Objective: Gestational diabetes is associated with increased risk of developing noninsulin-dependent diabetes (NIDDM) later in life. By the time that a diagnosis of NIDDM is established, functional disturbances in the vascular system may be observed. This study was planned to assess macro- and microvascular function in nonpregnant women without signs of diabetes two to four years after a pregnancy complicated with gestational diabetes.
Design: Cross-sectional study.
Setting: Vascular research laboratory in the obstetric unit of a university hospital.
Participants: Seventeen nonpregnant, healthy women with a history of gestational diabetes and 20 nonpregnant control women of similar age without previous diabetes.
Methods: For quantification of the mechanical properties in large arterial vessels the wall movements of the abdominal aorta and left common carotid artery were recorded with an ultrasonic tracking system. Microvascular perfusion in the skin of the hand and foot was recorded by a laser Doppler technique to assess the vasodilatory response induced by transcutaneous acetylcholine.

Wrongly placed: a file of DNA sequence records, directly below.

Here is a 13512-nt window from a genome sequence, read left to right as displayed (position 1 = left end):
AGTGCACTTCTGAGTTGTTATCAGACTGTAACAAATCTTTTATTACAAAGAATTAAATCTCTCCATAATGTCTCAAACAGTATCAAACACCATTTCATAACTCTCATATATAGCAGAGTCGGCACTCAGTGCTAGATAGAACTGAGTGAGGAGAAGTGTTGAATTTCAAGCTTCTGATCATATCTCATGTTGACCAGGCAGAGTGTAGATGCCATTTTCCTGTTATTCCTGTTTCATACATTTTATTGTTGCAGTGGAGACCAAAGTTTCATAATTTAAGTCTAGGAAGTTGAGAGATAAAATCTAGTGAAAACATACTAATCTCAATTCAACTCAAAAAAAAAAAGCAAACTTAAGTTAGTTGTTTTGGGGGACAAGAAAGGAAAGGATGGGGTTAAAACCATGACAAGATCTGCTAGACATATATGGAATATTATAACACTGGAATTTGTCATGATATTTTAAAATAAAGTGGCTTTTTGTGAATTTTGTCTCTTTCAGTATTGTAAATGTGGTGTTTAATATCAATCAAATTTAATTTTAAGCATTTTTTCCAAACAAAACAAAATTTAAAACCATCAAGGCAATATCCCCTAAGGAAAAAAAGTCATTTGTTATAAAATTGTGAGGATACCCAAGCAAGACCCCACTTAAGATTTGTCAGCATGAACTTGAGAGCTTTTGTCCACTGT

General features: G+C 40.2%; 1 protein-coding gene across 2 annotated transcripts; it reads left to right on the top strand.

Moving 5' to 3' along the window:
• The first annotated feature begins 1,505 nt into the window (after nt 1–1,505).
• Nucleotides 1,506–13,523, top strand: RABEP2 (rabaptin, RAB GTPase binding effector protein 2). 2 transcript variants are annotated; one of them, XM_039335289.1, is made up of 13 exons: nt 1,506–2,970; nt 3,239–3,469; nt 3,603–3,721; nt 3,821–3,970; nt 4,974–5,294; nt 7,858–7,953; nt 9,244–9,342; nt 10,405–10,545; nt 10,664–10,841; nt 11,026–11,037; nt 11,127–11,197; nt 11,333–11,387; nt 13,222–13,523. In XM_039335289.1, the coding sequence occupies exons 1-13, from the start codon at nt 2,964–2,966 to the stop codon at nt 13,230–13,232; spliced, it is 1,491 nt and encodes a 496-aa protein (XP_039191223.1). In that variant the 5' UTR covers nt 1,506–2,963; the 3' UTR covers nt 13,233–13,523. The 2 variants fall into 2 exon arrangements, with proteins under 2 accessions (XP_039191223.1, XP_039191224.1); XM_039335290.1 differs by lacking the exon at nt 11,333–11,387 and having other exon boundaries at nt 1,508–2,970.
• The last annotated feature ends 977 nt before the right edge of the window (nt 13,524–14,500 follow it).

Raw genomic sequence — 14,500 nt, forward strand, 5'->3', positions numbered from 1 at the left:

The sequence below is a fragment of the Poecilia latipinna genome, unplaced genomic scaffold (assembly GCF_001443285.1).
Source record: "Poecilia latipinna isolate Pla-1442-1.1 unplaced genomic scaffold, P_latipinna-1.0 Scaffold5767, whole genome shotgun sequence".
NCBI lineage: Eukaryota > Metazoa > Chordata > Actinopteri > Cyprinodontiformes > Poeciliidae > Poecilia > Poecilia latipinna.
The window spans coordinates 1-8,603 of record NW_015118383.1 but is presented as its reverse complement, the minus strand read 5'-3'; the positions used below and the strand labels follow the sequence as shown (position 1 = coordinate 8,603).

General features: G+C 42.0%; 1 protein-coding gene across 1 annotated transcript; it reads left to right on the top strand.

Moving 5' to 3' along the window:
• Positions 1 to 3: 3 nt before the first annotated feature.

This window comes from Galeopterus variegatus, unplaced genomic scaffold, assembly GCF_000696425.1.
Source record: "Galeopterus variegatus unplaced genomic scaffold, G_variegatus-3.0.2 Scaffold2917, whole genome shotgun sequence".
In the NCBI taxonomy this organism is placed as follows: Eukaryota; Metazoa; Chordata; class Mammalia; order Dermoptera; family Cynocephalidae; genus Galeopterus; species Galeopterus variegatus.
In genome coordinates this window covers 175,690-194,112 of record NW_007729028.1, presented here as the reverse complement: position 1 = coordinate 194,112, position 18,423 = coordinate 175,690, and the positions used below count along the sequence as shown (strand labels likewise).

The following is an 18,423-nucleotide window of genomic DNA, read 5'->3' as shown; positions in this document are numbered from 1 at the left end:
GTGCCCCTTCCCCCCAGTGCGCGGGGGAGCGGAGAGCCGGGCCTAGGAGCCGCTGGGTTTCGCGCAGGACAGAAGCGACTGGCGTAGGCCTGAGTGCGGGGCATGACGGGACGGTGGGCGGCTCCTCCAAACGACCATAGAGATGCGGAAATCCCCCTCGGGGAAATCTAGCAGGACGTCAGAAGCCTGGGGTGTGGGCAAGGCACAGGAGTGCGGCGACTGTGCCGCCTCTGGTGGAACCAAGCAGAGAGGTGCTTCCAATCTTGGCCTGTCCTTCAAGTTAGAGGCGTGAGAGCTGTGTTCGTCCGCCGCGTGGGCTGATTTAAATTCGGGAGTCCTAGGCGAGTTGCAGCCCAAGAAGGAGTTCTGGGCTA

Results: Women in the gestational diabetes group showed evidence of increased wall stiffness in the common carotid artery and a lower maximum incremental velocity of the pulsatile vessel diameter change in both aorta and carotid artery compared with controls. Acetylcholine induced vasodilatation in both hand and foot was lower in women with previous gestational diabetes compared with controls.
Conclusion: Abnormal vascular function was found in asymptomatic women with a history of gestational diabetes. It is speculated that these abnormalities might be early evidence of vascular complications associated with subsequent NIDDM.